The thoughts and opinions of a woman who's always on the go...riding two wheels!
Let’s give it up for the ladies of MotoAmerica, ya’ll (claps enthusiastically)! Specifically the ones rocking it on the 600cc machines. Since I’ve been following motorcycle road racing -- circa 2012 -- I haven’t see this many women on the 600cc grid. There’s only five women racers, which on paper isn't a lot. But five is better than one, two, three and four, so I’ll take it.
Of course, even more would be better. I say this because I feel that women (starting with these five) could help revitalize a dull sport. If you don’t know, road racing is currently struggling. But before I get more into this and how these ladies can help US racing, I'd like to talk about each one briefly.
Profile: Women Racers Competing in MotoAmerica
Currently, all of these women compete in the MotoAmerica 600 class, and when they race, they compete against at least 20 other guys. I’ll start with the veterans in this group, Shelina Moreda and Melissa Paris.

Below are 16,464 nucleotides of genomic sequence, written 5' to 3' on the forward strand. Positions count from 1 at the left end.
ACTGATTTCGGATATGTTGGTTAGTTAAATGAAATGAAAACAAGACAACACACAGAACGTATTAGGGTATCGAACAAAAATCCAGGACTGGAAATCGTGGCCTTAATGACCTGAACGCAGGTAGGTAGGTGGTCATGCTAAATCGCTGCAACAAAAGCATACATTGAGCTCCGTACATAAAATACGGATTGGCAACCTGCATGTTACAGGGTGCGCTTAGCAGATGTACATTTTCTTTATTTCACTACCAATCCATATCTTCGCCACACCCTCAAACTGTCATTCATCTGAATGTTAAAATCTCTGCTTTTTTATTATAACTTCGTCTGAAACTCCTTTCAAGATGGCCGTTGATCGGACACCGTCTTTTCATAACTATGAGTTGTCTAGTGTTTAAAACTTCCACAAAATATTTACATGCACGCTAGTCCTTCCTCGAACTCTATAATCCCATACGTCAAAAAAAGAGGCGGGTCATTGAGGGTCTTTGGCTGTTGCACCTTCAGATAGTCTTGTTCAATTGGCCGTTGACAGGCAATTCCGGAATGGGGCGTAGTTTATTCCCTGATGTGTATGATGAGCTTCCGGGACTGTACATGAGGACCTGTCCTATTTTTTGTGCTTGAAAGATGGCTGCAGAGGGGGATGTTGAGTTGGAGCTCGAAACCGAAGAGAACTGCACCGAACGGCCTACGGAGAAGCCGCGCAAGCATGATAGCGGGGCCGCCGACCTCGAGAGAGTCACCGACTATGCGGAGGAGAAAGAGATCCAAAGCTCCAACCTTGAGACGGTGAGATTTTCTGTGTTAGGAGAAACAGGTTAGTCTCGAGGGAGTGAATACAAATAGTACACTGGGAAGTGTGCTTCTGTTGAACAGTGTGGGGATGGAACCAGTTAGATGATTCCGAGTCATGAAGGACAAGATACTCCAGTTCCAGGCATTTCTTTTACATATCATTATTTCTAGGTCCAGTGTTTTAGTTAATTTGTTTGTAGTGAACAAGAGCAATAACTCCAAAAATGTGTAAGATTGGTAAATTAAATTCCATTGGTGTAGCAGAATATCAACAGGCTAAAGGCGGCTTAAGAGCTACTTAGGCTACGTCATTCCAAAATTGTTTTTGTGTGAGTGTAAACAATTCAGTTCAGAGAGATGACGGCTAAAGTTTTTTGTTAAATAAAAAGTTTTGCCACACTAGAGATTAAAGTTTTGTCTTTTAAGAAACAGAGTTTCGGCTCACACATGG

Moreda has been racing since 2009 and went pro in 2010. She’s been on the scene ever since, racing a myriad of bikes including Brammo electric bikes and a Harley-Davidson XR1200. She’s also raced all over the world in countries such as Japan and Qatar, and has even instructed at race schools in Europe. Moreda also gives back to the moto community by conducting an all-women’s dirt camps. Moreda currently races a Yamaha R6 for TOBC racing.
Paris has also been racing since 2009. In fact, that year she was the first woman to qualify for a Supersport World Championship race. She’s been going strong ever since then, racing internationally with Moreda in the Suzuka 24-hour endurance race. She’s also ridden very cool motorcycles, such as a 125 GP bike to a full-fledged MotoGP bike. Paris currently races a Suzuki GSX-R600 for MPH Racing M4 Suzuki.